Visit our basic science page to learn more about our ongoing research.
Clinical and Translational Science
Visit our clinical and translational science page to learn more about our ongoing research.
Visit our research fellowship to learn more about our NIH funded opportunities for residents and postdoctoral fellows.
Visit our funding page to learn more about our grant opportunities and funding resources available to our researchers.
About Our Research
Anesthesiology has been undergoing major changes globally, expanding roles beyond the operating room in offering high quality personalized services in peri-operative health, pain management, critical care and other medical disciplines. Research has been a major factor underlining these changes and will continue to be an essential force driving the evolution of the specialty.
Stanford Anesthesia research includes a wide spectrum of programs in basic, translational, clinical, health service, and medical education areas. Project fields range from subcellular mechanisms of anesthesia, pain, and opioid addiction, tissue/organ injury, novel anesthesia agents, techniques and devices, treatment effectiveness, epidemiology, patient safety, health economics and other areas. Interdisciplinary collaborations are increasingly a feature. Our department has been among the top five NIH funded anesthesia departments since 2011, with current external research grants and contracts totaling $17 million annually.
Stanford Anesthesia pays special attention to research training for the next generation of anesthesiologists and has established a research-training continuum bridging between medical student and faculty stages. We place special emphasis on supporting the residency-fellowship-junior faculty period. A key part of this support is the Fellowship in Anesthesia Research and Medicine (FARM) program and our two NIH supported T32 training grants.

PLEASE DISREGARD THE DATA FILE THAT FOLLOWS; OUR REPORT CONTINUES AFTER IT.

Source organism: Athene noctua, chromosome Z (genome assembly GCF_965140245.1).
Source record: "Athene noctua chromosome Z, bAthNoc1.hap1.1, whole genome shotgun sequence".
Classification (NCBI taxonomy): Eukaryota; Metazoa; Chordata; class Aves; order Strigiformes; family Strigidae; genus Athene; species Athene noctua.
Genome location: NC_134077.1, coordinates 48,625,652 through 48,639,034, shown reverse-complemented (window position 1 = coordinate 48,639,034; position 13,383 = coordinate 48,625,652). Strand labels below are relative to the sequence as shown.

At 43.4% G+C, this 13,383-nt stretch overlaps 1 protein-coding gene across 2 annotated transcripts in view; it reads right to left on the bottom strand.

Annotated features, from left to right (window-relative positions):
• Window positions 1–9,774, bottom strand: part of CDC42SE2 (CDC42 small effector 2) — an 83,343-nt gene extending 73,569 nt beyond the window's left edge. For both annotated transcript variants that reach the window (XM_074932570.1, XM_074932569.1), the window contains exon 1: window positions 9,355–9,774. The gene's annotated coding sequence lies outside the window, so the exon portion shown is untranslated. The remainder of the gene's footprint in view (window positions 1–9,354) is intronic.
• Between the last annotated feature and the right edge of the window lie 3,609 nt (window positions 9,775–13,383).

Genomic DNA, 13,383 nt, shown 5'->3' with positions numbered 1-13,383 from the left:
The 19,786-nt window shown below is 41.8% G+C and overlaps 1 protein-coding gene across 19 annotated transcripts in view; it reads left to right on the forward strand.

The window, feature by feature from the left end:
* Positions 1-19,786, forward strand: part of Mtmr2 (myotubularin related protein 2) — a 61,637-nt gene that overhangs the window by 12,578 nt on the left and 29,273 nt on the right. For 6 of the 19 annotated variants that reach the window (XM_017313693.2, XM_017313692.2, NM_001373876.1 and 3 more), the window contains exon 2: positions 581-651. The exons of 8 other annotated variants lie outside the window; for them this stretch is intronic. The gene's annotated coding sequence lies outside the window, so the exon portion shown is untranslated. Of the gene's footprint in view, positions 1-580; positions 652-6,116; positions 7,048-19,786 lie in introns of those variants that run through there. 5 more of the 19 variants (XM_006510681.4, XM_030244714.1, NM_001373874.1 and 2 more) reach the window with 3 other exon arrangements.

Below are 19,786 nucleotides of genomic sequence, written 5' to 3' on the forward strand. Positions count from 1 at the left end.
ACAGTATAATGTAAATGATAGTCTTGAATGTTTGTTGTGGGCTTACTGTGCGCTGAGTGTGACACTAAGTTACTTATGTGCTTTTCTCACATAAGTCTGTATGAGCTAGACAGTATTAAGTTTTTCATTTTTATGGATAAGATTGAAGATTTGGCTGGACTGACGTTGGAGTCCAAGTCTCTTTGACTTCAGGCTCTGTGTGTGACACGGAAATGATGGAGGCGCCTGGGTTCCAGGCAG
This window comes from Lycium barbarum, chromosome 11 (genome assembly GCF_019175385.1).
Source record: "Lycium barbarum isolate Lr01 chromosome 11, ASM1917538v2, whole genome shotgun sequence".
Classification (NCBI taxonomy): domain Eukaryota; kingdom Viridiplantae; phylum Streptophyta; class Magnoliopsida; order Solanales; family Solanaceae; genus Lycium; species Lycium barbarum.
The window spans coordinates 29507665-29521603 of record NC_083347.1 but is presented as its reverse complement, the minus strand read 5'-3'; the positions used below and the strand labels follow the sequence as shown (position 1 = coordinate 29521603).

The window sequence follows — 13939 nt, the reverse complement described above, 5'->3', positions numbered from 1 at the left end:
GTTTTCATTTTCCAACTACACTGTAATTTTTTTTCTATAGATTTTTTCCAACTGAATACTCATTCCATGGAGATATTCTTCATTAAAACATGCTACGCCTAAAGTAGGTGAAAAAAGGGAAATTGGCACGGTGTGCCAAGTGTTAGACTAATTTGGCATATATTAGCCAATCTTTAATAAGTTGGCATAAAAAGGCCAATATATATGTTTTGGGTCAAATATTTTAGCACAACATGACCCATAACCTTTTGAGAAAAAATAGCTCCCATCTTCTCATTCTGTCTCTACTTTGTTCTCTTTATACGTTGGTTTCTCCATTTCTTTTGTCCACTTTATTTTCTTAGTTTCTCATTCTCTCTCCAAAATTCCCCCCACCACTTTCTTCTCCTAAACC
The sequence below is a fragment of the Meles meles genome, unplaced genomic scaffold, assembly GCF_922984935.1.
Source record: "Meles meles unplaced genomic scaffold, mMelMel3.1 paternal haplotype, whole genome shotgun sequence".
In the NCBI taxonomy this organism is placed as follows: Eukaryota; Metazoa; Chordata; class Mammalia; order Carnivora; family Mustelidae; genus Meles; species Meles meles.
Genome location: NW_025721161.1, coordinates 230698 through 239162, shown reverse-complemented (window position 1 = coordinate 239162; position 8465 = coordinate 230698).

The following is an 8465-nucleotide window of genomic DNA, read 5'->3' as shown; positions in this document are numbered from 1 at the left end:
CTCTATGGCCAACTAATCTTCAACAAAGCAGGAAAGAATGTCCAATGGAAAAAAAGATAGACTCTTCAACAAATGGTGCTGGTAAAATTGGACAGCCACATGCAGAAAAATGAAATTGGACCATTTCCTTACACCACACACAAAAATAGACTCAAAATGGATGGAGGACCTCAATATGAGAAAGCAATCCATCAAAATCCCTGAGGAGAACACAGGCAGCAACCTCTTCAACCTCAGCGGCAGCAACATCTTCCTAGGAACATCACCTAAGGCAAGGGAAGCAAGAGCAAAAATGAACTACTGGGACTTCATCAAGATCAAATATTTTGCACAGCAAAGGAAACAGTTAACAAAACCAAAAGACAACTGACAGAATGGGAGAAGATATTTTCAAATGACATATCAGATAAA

In the Press
- – News Center
Blood test predicts recovery after hip-replacement surgery, study finds
A simple blood test that analyzes immune function can forecast how quickly a person undergoing hip replacement surgery will recover.
- – News Center
Stanford researchers identify blood markers that indicate labor is approaching
About three weeks before delivery, a pregnant woman’s body shifts into a pre-labor phase characterized by changes in immune, hormonal and blood-clotting signals.
- – Scope
Predicting premature birth in low-resource settings
A blood test that predicts if a baby will be born prematurely works well for pregnant women in developing countries, a Stanford-led study found.
- The autonomic nervous system was shown to control pain after limb fracture by controlling immune responses. These results suggest new ways to reduce chronic pain after surgery and injuries. Link to article
- One in five children report chronic pain or migraine. However, a new international review, including Stanford’s Dr. Lauren Heathcote and Dr. Elliot Krane, found very a serious lack of evidence for drug treatments in children with pain.